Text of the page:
MadScientist– I’m looking forward to your discussion of how Reinhold Niebuhr “demoted” the thought of the cold war foreign policy community and Martin Luther King. And also how the influence of St. Augustine, Thomas Aquinas, Thomas Moore, Nagarjuna, Chuang Tzu, has been one of promoting “mindlessness” in their respective cultures.

  24. David Bruggeman

    My only point in response to the generalization was that it is hard to reconcile pronouncements like this:

    “all religions demote thought and promote mindlessness”

    With statements that what people believe is their own business. This latter statement suggests a live and let live approach, the first statement is no better than a believer presuming that anyone who does not subscribe to their approach is not worth anything.

    Back to the specific question – what religions do not demote thought or promote mindlessness? This will probably degenerate into debates over what does or does not demote thought or promote mindlessness, but the more contemplative aspects of religion, monasticism, meditation, scholasticism, do not. Of course, some would respond by saying that any acknowledgment of even the possibility of the supernatural is stupid. I see trying to win that argument as juice that’s not worth the squeeze.

  25. mk

    I just read Coyne’s review. It is a well reasoned argument, thoughtful and… civil! Seriously, what’s wrong with you Chris? After reading your post above I was really expecting much worse.

    You ask why Coyne would want to criticize Miller and others when we have the religious right to worry about. One could say the same thing of you: With IDers and other Creationists to worry about, why are you all over Coyne? You must believe your way is superior. If so, prove it. If not, why not accept that everyone has their own way of going about it and live and let live? Why is there no room in your world for PZ, Dawkins, Coyne AND you? Why are you being so dogmatic? So intolerant of differences in approaches?

    Your “shut up and be nice” attitude is helpful how?

  26. giotto

    16: Nothing I’ve said suggests I care to criminalize thought. You said, and I quote, “It is absolutely fundamental to our moral and legal code that mental acts have no ethical implications whatsoever” and I pointed out that this is wrong. The law acknowledges some connection between mental states, thoughts, beliefs, feelings etc. and behavior and often goes to great lengths to determine what those mental states were. This is settled law, and has been for quite some time. To equate this with Thought Crime is disingenuous, at best.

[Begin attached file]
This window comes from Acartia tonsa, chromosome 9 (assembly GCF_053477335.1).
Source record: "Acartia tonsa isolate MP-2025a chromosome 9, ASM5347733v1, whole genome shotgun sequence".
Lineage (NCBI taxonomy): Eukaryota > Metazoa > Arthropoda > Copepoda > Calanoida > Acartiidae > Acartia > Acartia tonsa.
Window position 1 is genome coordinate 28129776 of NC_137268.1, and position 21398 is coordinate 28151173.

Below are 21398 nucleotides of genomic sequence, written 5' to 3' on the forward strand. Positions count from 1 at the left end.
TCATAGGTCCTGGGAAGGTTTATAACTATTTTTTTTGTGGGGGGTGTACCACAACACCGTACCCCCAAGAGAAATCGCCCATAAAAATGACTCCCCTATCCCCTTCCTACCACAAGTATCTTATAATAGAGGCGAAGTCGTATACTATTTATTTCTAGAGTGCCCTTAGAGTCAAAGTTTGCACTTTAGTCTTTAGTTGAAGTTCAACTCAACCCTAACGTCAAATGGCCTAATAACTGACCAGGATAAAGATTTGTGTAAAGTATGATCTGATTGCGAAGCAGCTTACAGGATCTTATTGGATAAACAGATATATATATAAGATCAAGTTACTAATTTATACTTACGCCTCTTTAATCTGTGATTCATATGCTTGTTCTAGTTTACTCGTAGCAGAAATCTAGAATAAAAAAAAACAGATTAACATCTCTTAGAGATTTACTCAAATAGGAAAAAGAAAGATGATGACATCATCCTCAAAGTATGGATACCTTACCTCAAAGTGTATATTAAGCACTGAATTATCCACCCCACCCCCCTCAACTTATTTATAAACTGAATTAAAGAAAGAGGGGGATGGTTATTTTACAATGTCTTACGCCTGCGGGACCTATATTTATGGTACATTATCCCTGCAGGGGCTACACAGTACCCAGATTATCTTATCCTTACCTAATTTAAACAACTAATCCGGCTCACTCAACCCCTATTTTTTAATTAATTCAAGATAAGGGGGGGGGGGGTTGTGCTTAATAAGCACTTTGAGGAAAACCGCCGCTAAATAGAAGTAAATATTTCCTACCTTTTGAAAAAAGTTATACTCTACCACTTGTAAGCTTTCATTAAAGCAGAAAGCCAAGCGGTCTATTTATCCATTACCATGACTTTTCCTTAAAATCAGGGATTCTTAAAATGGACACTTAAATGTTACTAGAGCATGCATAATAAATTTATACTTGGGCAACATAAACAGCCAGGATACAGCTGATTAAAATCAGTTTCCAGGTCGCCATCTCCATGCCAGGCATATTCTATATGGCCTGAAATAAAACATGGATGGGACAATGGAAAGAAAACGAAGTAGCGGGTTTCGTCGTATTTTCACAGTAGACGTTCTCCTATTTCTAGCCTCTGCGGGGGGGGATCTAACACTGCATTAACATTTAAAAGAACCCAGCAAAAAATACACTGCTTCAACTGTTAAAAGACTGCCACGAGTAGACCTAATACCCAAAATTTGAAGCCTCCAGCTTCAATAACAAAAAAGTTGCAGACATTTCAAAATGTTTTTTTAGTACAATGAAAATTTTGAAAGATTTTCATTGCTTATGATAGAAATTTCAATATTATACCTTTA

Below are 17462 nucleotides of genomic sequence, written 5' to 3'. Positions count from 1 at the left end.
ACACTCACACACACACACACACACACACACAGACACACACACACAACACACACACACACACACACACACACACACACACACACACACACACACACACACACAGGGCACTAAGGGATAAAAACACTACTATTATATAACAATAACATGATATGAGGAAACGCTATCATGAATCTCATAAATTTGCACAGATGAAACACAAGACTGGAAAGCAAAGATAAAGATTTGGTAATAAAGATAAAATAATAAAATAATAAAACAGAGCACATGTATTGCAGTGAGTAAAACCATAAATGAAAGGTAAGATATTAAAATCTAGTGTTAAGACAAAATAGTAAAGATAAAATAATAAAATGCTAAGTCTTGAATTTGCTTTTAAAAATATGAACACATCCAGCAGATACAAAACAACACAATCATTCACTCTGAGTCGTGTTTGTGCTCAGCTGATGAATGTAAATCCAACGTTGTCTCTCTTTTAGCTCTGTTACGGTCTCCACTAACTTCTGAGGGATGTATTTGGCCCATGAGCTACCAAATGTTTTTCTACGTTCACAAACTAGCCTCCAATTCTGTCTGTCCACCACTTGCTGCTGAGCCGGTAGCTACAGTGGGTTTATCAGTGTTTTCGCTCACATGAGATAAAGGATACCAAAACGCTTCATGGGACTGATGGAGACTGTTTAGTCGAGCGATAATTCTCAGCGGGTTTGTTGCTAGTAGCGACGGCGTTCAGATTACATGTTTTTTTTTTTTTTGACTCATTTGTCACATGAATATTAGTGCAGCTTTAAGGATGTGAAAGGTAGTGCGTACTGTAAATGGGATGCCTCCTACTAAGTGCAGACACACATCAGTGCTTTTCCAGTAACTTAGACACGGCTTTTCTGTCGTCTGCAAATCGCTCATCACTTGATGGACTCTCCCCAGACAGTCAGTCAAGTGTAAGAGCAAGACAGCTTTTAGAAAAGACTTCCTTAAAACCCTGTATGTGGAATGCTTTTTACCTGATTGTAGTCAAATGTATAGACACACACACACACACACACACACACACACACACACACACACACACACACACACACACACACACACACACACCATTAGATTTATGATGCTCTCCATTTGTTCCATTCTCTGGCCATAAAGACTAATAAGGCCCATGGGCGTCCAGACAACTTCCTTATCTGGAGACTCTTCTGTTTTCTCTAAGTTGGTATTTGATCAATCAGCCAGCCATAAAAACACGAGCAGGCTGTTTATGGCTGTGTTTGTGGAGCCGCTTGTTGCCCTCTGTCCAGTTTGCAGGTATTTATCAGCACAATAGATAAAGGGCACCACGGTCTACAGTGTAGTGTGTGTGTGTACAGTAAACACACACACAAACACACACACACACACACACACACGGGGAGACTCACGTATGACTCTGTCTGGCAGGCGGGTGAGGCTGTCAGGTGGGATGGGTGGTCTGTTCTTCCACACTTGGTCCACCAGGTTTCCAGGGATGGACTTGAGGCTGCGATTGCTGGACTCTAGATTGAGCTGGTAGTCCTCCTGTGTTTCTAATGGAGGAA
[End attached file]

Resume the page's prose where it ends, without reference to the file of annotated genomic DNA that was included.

27. Mike

    With regards to the three reasons not to alienate religious moderates, the first two hold some water, insomuch as the “lukewarm” christians might as well be secularists 6 days of the week. Might as well not upset them when they are mostly on our side.

    As for point three, they told me there were fairies in the garden or teapots orbiting the sun, I would not let my humility hold me back from informing them that they were mistaken. I’d prefer not to cede reason merely to appease my ally on the seventh day.

  28. Erasmussimo

    There seems to be a “this is war!” school of thought here. A number of commentators seem to think that we are locked in mortal combat with theists who must be defeated. I reject this thinking. Theists are not our enemies. We disagree with them; that is all. Liberals disagree with conservatives, but only the childish ones on each side see the other side as the enemy. Yes, the web is full of such people — but they don’t get to run the country. I disagree with lots of people about lots of things, but I never regard them as enemies. I oppose their attempts to realize their beliefs in law, but I don’t oppose them.

    This is fundamental: democracy works only when citizens recognize the inevitability of disagreement, and agree to work out their differences in the civilized framework. When democracies start fracturing into war-minded factions, they lose effectiveness and usually disintegrate into tyranny.

    Theists are not our enemy.

  29. I think what is too often missed is that more than one tactic could be useful.

    So the question is, might the more extreme religionists (especially younger, more open-minded ones) be driven toward more moderate religion by the “New Atheists”?

    For a while, I was sparring off and on with one of the “New Atheists” who seemed not willing to admit that moderates might have a proper role, as he seemed to attack anyone who wasn’t attacking the religious. I’ve long thought both the “moderates” and “new atheists” could be useful, and at any rate, both should have de jure and de facto freedom to speak their own minds.